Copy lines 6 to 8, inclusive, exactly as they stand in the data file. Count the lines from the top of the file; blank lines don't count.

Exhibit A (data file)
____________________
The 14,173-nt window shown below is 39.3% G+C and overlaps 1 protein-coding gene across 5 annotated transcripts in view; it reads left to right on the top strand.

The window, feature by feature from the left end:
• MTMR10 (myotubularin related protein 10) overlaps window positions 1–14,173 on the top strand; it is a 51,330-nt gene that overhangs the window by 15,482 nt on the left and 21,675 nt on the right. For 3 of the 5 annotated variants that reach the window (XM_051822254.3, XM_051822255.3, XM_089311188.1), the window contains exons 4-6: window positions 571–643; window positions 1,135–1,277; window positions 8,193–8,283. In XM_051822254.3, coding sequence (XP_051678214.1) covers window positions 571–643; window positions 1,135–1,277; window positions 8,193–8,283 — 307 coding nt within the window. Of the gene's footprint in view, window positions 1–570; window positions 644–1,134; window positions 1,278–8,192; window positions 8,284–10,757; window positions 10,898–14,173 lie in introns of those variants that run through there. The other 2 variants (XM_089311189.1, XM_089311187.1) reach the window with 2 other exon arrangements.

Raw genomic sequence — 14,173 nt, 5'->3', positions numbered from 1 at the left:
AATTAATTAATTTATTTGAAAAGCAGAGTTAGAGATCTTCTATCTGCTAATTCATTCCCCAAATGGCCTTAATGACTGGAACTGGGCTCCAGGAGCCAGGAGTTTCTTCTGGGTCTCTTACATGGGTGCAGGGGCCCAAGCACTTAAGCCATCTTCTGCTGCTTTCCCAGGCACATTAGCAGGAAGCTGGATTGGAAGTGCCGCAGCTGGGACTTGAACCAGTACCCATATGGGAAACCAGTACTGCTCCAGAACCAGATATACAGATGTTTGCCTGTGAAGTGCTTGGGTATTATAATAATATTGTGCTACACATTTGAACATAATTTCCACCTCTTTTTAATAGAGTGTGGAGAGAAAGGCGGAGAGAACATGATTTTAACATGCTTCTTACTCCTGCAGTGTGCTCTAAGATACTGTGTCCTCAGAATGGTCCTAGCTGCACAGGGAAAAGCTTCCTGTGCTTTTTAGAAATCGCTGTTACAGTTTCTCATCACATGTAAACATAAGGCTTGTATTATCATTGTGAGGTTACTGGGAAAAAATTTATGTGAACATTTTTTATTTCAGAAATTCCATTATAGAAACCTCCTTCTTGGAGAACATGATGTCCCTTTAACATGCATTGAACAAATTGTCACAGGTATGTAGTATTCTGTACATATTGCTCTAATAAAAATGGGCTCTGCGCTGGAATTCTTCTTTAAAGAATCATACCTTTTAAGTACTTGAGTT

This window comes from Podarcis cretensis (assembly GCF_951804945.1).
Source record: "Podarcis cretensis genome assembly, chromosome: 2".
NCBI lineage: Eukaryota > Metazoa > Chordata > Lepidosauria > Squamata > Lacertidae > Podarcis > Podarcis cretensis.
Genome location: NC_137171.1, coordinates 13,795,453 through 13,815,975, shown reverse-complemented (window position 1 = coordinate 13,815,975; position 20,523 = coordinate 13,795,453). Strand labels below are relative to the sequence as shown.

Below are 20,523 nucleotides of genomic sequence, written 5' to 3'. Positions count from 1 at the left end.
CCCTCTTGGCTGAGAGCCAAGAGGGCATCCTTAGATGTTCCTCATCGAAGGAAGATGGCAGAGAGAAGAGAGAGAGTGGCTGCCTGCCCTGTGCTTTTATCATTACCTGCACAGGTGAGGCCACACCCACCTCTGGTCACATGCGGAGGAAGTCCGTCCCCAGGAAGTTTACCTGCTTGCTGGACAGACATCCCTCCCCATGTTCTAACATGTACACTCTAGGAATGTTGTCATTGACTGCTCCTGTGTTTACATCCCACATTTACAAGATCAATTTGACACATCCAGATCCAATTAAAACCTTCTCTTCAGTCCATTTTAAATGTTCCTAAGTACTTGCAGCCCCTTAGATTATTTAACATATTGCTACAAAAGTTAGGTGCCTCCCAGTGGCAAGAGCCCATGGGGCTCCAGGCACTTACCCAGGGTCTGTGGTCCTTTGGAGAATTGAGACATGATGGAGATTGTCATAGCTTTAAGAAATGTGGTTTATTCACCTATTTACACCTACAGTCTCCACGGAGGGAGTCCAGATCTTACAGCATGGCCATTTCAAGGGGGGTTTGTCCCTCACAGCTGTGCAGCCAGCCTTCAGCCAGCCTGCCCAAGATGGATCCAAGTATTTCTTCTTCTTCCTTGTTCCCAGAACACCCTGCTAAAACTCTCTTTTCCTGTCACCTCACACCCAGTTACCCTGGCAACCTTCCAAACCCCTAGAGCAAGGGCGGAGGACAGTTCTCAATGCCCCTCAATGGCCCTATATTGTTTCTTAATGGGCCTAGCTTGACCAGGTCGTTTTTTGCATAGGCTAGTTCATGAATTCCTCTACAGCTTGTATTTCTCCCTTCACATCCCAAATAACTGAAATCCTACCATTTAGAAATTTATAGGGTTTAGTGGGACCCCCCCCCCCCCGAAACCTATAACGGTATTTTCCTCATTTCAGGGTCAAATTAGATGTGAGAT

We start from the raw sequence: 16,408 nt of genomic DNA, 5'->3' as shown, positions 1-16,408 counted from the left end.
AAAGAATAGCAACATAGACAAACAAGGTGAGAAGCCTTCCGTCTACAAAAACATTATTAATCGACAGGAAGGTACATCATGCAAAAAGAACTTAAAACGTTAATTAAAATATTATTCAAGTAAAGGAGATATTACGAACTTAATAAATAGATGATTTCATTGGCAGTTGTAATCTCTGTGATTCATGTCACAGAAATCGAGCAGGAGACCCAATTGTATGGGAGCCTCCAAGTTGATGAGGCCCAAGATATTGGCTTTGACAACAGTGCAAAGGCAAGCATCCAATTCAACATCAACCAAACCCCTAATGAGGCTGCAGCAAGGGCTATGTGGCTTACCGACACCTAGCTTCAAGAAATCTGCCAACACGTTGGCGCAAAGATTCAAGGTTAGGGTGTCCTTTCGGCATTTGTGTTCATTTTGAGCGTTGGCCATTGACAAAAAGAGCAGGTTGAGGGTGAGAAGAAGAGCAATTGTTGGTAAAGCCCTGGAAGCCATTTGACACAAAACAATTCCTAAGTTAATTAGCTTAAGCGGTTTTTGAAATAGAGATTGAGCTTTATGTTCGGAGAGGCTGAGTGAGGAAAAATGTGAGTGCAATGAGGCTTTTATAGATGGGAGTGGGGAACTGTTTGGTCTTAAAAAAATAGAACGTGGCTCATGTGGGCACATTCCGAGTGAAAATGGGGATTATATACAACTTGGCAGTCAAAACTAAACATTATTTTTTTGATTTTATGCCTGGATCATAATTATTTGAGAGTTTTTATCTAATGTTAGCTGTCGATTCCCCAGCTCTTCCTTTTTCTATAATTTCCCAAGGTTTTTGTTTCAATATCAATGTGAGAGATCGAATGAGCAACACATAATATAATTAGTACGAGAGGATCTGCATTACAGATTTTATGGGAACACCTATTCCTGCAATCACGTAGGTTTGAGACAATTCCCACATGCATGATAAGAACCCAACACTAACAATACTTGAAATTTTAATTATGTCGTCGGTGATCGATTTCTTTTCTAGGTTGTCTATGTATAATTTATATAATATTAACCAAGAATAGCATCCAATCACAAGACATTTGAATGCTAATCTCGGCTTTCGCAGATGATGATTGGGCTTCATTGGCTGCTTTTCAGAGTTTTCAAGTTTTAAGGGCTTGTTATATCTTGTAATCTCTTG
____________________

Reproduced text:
This window comes from Podarcis cretensis (assembly GCF_951804945.1).
Source record: "Podarcis cretensis genome assembly, chromosome: 2".
NCBI lineage: Eukaryota > Metazoa > Chordata > Lepidosauria > Squamata > Lacertidae > Podarcis > Podarcis cretensis.